How Every Computer Scientist Should Water Plants with Arduino

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It’s hard to tell how much water does a plant need. Remember those times when you had to leave for a vacation? You risk finding your plants dead upon your return. I always find myself unprepared when I have to travel. Once, I watered my mint and lemon balm herbs excessively to make sure the plant had enough water until I come back. Little did I know, my plant would have tiny gnat flies all over it and was covered in spider nets. Those creatures thrived in the wet environment! I had no idea that excessive watering could cause so much trouble. After I almost lost both of my herbs, I decided to solve this problem through automation. This was an excellent opportunity to write some code while solving a real problem, as well as learn how to play with my new toy - Arduino. Arduino has an excellent website with instructions on how to get started.

NOTE: Initially, I chose Arduino Mega 2560 for this project. Later, I realized that Arduino Uno was a more suitable choice due to its better compatibility with the USB Host Shield and the smaller physical size. Uno had just enough memory to hold the program I’ve written. If I had any more code, I would have been force to switch to Mega. Uno is only a few dollars cheaper than Mega 2560


  • When the moisture sensor reading indicates that the moisture level is too low, the pump should turn on for a given amount of seconds.
  • When the moisture sensor reading indicates that the moisture level is above the given threshold, the pump turns off.
  • When the pump is on more than X number of seconds, the pump turns off.
  • When the board is connected to a PC via USB, or to an Android device vie Bluetooth, the board is listening for commands and the user can change board configuration.
  • When connected, a user can set the following configuration values:
    • Threshold moisture level - the pump will turn on when the moisture level is below this value.
    • Delay between waterings - the pump will turn on only once every X minutes.



  • Iterative development can and should be applied to hardware just as much as it applies to software: make several small changes and make sure that everything is still working. You don’t want to find yourself in a situation where the board doesn’t work the way as expected and you make a change to the hardware and the software at the same time - it is much harder to find out what went wrong at that time.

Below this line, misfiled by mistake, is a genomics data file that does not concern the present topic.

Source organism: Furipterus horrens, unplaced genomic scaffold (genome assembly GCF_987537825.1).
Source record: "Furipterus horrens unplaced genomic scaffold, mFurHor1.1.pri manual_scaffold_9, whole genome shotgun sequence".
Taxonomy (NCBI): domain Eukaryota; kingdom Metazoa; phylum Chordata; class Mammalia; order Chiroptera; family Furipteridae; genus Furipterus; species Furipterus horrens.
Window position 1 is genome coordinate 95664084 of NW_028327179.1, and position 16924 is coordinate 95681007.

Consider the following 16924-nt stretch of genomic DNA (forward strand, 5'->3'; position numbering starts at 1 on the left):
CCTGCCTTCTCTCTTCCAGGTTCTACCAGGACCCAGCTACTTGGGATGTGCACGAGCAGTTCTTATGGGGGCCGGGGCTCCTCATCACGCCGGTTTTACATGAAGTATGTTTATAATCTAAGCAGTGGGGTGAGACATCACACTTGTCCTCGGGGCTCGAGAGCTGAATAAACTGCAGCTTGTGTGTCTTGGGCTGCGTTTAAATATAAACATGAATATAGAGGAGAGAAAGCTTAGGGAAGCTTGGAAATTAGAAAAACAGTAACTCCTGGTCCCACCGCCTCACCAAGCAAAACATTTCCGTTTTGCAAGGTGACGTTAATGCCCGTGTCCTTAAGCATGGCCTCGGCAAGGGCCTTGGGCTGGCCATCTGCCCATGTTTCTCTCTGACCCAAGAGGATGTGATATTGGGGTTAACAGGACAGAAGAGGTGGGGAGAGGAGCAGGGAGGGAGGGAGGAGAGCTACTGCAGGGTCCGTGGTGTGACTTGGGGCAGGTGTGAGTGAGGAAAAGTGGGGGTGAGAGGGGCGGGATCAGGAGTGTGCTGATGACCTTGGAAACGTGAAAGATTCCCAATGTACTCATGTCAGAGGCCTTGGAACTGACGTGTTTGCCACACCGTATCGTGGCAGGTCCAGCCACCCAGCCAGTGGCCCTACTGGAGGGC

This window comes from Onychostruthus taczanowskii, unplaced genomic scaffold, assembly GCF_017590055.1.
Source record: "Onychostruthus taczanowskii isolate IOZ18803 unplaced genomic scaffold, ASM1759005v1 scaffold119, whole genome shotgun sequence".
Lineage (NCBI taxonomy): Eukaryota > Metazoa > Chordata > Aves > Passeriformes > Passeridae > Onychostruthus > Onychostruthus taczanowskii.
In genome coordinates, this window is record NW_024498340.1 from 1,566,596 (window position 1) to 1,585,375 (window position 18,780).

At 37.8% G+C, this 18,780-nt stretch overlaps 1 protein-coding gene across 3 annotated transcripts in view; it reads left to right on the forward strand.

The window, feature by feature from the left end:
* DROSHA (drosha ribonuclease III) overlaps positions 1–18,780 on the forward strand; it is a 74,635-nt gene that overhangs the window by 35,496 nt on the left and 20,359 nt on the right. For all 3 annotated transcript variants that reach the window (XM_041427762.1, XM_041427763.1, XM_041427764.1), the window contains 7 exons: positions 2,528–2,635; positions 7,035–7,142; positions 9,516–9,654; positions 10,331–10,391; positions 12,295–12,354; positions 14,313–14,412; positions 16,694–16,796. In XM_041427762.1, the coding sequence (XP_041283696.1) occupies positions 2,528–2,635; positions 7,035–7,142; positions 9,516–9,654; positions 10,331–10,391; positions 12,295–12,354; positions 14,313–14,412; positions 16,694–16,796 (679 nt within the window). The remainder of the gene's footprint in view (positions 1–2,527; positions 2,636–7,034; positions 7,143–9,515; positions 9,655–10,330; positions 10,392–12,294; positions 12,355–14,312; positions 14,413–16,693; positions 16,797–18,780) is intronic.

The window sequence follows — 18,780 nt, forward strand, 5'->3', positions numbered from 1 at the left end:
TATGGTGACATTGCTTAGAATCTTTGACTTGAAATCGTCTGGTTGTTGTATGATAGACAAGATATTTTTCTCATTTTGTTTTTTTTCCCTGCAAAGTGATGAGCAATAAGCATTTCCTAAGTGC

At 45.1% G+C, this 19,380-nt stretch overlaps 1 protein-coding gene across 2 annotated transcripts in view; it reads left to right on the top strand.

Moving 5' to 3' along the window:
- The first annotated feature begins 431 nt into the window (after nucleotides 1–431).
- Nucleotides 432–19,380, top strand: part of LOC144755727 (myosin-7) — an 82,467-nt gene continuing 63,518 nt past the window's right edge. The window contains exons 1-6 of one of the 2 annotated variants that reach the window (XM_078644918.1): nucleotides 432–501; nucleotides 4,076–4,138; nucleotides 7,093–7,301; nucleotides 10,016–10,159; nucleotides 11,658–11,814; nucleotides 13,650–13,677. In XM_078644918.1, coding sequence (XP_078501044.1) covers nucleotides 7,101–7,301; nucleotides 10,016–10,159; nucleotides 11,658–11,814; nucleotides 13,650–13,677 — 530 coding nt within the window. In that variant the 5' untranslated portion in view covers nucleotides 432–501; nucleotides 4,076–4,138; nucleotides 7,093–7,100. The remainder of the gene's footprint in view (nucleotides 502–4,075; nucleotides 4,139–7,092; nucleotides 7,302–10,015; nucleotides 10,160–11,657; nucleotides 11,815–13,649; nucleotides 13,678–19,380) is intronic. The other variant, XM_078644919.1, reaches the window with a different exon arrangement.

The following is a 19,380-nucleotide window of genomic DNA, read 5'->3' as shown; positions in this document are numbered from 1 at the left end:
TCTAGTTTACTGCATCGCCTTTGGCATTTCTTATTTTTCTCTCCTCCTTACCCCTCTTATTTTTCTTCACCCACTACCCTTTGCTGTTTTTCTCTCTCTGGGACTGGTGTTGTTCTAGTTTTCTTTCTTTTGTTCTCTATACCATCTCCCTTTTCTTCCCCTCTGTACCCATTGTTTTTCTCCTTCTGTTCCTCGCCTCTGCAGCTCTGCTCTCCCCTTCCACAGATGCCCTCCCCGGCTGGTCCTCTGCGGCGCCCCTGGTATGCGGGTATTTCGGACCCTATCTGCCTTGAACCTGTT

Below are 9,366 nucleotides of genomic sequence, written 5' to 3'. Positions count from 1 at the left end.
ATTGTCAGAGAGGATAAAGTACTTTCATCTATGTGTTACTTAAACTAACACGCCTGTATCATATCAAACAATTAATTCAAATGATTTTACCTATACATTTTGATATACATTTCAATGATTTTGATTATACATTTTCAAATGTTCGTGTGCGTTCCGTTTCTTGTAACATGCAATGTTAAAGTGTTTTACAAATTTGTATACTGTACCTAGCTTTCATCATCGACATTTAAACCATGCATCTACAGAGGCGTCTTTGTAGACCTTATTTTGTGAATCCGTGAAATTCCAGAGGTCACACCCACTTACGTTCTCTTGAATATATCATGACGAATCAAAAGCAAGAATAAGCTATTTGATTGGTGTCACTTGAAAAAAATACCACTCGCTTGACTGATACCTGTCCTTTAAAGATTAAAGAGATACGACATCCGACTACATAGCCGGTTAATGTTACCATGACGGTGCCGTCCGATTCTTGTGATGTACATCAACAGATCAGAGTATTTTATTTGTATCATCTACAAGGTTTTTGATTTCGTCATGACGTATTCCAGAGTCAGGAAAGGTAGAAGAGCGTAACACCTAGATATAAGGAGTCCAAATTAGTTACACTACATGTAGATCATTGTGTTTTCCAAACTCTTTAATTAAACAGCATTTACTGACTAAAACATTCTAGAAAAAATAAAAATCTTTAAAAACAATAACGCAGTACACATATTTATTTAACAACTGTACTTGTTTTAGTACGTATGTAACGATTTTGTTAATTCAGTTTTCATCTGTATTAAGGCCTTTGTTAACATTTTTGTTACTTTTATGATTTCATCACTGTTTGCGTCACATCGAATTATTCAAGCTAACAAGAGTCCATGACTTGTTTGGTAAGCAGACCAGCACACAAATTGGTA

• Power source matters
    • I bought a power adapter of eBay and connected it to the board. Some time later I noticed that the readings from the moisture sensor were jumping every second from 300 to 700. The poor quality power adapter must have generated too much noise, disrupting the signal from the analog moisture sensor. This not a problem that I ever had to deal with as a software engineer :)
    • Stability of the Bluetooth connection also depends on the power source. When plugged into the USB hub, the board powered up, but it was impossible to establish the Bluetooth connection.
  • Think ahead of how you are going to debug your program.
    • You can’t always output everything to the serial port through Serial.print() in the main loop. It executes many times per second as the amount of data will be overwhelming and sometimes even hanged the Arduino IDE.
    • Use constructor injections to manage dependencies. This will help in case you need to mock any objects to help you with debugging.
    • Arduino Ide for Visual Studio was of a great help when I tried to debug some strange behavior, which, by the way, was caused by bad power source and wasn’t software-related. Nonetheless, this tool is great for debugging your Arduino program.
  • Open Source is great. Thanks to BlueSerial, I got my Android application communicating with the board in no time!